Over the last few weeks we (Adrian Bryan and I, the authors and Bob Cromwell, the Technical Editor) have been revising Learning Tree Course 468, System and Network Security Introduction. That is a time-consuming process that Learning Tree authors perform at least once a year. One of the major tasks for 468 is to make sure the topics are current and the content is up-to-date.
As I worked on checking the content, I frequently noted new attacks that relied on old vulnerabilities: weak passwords, passwords stored insecurely, buffer overflows, and so forth. These vulnerabilities are not unfamiliar to those who’ve taken the course, nor to those who read this blog. The actual attack vectors may differ, and the products attacked may differ, too, but the ideas are generally similar.
It reminds me of taking creative writing classes. In those classes I learned that there were really a limited number of plots for stories – authors “just” manipulated those to create new stories. I’d never thought about it before, but indeed that is the case. It is also the case with system and network security.
A recent email focusing on cyber security news had a story about the success of a phishing email. Phishing is a form of the deception known as social engineering. Such deception is not new – it’s been happening since the early days of computers, or at least the early days of attacking computers. The idea of social engineering is to pretend to be entitled to some info, even though you are not.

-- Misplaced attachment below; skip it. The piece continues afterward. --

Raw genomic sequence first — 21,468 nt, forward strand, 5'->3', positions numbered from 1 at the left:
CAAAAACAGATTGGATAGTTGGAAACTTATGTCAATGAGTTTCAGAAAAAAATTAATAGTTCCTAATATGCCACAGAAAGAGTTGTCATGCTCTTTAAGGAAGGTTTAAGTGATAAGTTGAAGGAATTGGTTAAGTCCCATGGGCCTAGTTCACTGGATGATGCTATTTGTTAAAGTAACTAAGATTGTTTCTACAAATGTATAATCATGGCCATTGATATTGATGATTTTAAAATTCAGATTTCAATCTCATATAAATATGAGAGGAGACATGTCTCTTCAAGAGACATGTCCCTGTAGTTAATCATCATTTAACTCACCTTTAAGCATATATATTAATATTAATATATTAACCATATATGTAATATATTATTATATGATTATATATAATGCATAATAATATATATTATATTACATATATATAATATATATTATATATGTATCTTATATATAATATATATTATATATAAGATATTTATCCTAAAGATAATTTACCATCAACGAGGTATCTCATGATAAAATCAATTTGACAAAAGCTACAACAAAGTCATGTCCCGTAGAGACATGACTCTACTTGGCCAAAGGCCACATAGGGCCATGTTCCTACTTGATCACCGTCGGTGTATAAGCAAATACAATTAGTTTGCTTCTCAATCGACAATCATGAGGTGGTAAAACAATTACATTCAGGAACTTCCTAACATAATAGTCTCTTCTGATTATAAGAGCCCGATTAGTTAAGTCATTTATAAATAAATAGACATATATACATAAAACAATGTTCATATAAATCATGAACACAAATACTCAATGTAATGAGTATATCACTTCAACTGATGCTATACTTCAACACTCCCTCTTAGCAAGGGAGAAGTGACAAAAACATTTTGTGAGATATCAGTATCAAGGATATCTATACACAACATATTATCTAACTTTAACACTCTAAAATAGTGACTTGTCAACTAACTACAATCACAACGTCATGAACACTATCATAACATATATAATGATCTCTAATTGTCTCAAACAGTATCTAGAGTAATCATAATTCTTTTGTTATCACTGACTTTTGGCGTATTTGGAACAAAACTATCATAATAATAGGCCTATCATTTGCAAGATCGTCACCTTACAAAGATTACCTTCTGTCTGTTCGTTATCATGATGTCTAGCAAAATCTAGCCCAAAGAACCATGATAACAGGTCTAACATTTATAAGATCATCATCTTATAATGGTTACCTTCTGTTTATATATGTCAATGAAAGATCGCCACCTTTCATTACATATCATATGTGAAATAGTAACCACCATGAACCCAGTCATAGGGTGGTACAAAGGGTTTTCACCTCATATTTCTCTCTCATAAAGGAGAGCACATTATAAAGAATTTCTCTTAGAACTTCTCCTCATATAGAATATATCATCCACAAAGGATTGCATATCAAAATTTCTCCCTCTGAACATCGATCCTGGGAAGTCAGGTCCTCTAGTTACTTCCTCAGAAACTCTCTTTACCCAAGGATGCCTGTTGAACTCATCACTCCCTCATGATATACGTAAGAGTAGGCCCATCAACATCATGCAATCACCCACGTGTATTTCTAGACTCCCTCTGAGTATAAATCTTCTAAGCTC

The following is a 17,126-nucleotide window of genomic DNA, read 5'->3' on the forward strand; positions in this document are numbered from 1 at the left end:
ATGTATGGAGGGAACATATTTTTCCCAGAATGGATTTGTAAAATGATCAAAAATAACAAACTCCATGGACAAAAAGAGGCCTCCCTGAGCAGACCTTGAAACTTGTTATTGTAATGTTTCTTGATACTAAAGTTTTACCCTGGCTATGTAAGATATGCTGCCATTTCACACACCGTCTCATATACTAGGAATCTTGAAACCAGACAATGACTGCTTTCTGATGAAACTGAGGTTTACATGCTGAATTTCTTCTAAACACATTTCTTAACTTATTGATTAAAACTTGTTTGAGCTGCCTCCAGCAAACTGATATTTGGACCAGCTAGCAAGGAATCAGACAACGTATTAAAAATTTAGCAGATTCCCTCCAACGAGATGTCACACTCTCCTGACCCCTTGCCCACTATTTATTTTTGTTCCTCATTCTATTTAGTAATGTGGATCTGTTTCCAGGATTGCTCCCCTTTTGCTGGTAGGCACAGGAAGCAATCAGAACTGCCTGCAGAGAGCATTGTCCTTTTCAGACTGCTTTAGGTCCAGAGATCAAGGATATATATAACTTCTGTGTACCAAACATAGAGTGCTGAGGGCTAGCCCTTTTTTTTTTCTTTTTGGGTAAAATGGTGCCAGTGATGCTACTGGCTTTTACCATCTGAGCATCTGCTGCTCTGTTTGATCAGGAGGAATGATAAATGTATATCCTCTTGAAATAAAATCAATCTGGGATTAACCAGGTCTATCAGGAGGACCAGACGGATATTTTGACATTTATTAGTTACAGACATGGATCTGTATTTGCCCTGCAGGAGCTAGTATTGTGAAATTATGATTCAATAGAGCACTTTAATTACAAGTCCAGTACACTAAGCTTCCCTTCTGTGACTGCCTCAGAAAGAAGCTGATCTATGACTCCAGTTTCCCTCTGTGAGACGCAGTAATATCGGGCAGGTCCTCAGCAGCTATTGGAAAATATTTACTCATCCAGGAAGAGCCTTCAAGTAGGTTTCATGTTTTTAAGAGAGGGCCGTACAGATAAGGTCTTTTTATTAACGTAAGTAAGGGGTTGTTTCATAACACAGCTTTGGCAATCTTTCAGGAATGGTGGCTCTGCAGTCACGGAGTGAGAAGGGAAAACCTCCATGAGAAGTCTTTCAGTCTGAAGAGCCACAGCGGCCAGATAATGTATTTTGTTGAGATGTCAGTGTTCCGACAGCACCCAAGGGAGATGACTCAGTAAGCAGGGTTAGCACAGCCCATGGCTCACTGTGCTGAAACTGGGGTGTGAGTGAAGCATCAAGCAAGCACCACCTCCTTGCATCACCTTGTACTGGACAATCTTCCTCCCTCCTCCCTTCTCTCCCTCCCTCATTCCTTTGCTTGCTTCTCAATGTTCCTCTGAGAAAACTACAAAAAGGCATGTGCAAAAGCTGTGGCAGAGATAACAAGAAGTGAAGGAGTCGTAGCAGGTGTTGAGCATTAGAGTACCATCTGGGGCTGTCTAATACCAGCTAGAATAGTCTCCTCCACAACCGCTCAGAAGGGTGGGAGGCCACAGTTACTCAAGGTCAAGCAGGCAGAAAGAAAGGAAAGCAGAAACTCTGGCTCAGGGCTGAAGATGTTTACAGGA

I also read about some data floods and DDoS. One was from DNS and Bob Cromwell covered that in another post here. The Course also talks about these, of course and gives some historical perspective as well. DDoS attacks can be particularly difficult to defend against, and we discuss some of the issues in the Course.
And of course there were multiple articles on encryption. We spend a lot of time on that in 468 because it is so fundamental to so many countermeasures. We also discuss some of the weaknesses in encryption systems including various cracking methods (mostly as applied to passwords).
So, really, what’s old is new, again. By that I mean the old ways of attack are the new ones, just with different targets and different details.
In the comments below let us know what technologies or threats you’d like to see covered in the Course. I’ll collect those and add them to the possible list for the next revision.